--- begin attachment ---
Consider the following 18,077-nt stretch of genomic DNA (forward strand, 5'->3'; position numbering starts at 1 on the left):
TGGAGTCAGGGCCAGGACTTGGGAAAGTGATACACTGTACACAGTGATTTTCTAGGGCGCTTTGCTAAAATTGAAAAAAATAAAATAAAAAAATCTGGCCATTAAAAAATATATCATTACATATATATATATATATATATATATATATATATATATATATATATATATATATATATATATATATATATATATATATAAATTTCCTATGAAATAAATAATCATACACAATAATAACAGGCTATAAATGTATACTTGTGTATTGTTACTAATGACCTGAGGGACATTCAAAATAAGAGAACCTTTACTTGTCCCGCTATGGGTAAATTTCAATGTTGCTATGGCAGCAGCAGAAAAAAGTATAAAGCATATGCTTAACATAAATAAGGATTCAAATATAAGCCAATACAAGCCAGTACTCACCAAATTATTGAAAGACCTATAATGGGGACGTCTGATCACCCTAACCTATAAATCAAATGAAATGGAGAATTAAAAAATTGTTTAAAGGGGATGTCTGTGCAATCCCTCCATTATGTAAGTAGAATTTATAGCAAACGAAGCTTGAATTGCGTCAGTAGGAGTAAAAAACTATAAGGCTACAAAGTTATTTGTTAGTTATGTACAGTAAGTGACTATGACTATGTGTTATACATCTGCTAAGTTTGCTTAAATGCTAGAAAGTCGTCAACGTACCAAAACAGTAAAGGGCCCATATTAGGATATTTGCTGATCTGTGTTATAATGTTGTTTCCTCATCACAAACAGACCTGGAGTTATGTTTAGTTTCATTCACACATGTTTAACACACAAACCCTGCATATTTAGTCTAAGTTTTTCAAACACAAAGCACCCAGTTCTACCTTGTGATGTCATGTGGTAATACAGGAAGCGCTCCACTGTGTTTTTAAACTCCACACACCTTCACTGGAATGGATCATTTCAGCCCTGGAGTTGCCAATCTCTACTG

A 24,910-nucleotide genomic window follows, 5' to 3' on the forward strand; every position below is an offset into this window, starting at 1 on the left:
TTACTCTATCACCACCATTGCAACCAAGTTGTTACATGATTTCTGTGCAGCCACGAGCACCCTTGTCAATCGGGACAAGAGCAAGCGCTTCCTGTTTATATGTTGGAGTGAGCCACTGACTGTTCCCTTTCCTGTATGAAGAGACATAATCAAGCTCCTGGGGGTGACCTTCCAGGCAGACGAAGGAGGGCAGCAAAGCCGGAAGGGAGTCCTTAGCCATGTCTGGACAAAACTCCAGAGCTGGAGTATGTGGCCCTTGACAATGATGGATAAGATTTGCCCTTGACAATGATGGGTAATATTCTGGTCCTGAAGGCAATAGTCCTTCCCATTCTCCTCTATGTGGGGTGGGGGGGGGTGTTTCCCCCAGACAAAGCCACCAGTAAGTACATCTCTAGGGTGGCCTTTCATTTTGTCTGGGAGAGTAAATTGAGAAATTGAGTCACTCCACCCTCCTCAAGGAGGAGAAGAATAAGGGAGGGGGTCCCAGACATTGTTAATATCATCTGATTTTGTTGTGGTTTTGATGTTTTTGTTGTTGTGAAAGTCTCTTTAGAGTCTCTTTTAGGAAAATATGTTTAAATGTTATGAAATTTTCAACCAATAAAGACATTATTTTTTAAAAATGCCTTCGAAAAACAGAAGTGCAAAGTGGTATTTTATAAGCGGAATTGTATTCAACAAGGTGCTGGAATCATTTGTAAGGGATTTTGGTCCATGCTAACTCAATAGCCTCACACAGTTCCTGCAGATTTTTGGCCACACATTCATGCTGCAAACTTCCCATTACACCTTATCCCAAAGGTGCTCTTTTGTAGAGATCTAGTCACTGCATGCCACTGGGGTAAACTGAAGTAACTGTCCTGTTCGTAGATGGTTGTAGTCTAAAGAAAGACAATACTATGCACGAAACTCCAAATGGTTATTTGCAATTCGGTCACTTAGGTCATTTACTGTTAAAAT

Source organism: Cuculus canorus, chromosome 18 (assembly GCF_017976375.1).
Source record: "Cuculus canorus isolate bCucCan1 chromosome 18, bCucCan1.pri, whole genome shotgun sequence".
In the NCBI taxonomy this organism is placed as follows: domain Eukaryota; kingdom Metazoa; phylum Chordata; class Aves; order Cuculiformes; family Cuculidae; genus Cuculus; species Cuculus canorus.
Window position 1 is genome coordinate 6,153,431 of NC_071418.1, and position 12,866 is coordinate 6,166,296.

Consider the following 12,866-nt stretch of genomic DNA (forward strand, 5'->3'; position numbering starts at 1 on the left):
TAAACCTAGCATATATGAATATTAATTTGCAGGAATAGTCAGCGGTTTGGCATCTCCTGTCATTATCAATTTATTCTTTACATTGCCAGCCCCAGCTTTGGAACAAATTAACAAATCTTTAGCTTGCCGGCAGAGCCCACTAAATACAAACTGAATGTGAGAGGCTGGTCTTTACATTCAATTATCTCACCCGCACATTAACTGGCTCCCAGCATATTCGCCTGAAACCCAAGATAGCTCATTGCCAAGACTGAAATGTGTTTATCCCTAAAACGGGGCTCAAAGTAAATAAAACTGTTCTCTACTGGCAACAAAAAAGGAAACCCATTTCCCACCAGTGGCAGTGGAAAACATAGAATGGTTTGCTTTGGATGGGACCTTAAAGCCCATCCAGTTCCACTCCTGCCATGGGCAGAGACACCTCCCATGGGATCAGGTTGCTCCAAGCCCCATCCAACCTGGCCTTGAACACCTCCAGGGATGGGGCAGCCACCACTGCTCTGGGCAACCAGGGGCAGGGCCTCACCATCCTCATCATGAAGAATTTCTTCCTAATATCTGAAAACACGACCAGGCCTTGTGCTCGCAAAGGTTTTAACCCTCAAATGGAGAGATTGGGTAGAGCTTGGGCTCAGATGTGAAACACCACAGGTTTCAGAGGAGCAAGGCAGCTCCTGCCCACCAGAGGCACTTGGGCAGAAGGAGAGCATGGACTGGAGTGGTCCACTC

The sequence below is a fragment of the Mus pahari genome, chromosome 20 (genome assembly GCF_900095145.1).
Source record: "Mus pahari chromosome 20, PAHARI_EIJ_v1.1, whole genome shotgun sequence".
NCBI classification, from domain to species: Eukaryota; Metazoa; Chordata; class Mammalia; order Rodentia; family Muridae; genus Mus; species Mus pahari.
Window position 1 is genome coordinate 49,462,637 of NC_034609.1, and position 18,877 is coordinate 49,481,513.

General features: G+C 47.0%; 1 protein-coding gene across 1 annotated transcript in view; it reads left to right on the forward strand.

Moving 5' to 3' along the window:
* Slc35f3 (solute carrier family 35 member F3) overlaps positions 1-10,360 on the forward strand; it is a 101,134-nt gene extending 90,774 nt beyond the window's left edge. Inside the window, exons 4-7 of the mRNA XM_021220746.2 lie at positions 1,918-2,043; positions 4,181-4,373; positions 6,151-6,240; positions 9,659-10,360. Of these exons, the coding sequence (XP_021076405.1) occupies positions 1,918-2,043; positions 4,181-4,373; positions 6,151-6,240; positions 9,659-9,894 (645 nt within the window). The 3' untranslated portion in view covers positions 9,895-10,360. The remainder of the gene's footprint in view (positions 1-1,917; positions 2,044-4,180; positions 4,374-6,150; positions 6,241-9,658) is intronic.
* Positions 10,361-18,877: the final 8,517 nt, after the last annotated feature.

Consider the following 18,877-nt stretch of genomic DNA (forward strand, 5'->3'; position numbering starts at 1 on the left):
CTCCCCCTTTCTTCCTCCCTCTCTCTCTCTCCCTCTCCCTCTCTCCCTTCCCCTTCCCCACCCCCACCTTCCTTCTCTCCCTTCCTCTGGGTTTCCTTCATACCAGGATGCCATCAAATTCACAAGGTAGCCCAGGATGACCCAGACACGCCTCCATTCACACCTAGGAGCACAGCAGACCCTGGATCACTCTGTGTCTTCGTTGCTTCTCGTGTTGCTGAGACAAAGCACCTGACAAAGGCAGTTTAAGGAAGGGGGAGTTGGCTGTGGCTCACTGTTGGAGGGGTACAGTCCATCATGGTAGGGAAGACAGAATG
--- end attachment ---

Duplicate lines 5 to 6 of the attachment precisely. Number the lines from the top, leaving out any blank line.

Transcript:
Source organism: Cuculus canorus, chromosome 18 (assembly GCF_017976375.1).
Source record: "Cuculus canorus isolate bCucCan1 chromosome 18, bCucCan1.pri, whole genome shotgun sequence".